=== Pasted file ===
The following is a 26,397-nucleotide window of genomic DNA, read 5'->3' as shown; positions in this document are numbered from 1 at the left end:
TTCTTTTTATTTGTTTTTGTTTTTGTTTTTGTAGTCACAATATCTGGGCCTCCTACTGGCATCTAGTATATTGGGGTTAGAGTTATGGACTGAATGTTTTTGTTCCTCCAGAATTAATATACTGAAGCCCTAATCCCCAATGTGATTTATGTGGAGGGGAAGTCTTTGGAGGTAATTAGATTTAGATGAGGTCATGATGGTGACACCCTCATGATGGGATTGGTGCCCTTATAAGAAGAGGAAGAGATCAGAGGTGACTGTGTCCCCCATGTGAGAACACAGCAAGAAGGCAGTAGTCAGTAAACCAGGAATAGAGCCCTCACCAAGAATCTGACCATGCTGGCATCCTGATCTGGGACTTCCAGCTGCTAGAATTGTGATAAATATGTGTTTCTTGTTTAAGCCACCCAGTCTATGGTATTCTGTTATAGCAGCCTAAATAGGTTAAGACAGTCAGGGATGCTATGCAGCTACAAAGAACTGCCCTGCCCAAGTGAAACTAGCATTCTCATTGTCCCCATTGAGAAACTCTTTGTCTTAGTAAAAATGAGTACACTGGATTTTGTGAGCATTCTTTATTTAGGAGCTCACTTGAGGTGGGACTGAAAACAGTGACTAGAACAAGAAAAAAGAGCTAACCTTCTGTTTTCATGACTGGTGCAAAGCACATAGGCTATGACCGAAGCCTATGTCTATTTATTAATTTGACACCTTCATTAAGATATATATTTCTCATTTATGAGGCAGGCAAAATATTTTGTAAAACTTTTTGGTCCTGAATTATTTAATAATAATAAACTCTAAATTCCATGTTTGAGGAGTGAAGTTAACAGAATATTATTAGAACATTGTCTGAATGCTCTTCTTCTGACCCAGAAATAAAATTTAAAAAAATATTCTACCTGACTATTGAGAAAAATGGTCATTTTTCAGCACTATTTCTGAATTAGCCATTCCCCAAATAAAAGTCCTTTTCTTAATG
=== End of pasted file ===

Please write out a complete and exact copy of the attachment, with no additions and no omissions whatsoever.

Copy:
The following is a 26,397-nucleotide window of genomic DNA, read 5'->3' as shown; positions in this document are numbered from 1 at the left end:
TTCTTTTTATTTGTTTTTGTTTTTGTTTTTGTAGTCACAATATCTGGGCCTCCTACTGGCATCTAGTATATTGGGGTTAGAGTTATGGACTGAATGTTTTTGTTCCTCCAGAATTAATATACTGAAGCCCTAATCCCCAATGTGATTTATGTGGAGGGGAAGTCTTTGGAGGTAATTAGATTTAGATGAGGTCATGATGGTGACACCCTCATGATGGGATTGGTGCCCTTATAAGAAGAGGAAGAGATCAGAGGTGACTGTGTCCCCCATGTGAGAACACAGCAAGAAGGCAGTAGTCAGTAAACCAGGAATAGAGCCCTCACCAAGAATCTGACCATGCTGGCATCCTGATCTGGGACTTCCAGCTGCTAGAATTGTGATAAATATGTGTTTCTTGTTTAAGCCACCCAGTCTATGGTATTCTGTTATAGCAGCCTAAATAGGTTAAGACAGTCAGGGATGCTATGCAGCTACAAAGAACTGCCCTGCCCAAGTGAAACTAGCATTCTCATTGTCCCCATTGAGAAACTCTTTGTCTTAGTAAAAATGAGTACACTGGATTTTGTGAGCATTCTTTATTTAGGAGCTCACTTGAGGTGGGACTGAAAACAGTGACTAGAACAAGAAAAAAGAGCTAACCTTCTGTTTTCATGACTGGTGCAAAGCACATAGGCTATGACCGAAGCCTATGTCTATTTATTAATTTGACACCTTCATTAAGATATATATTTCTCATTTATGAGGCAGGCAAAATATTTTGTAAAACTTTTTGGTCCTGAATTATTTAATAATAATAAACTCTAAATTCCATGTTTGAGGAGTGAAGTTAACAGAATATTATTAGAACATTGTCTGAATGCTCTTCTTCTGACCCAGAAATAAAATTTAAAAAAATATTCTACCTGACTATTGAGAAAAATGGTCATTTTTCAGCACTATTTCTGAATTAGCCATTCCCCAAATAAAAGTCCTTTTCTTAATG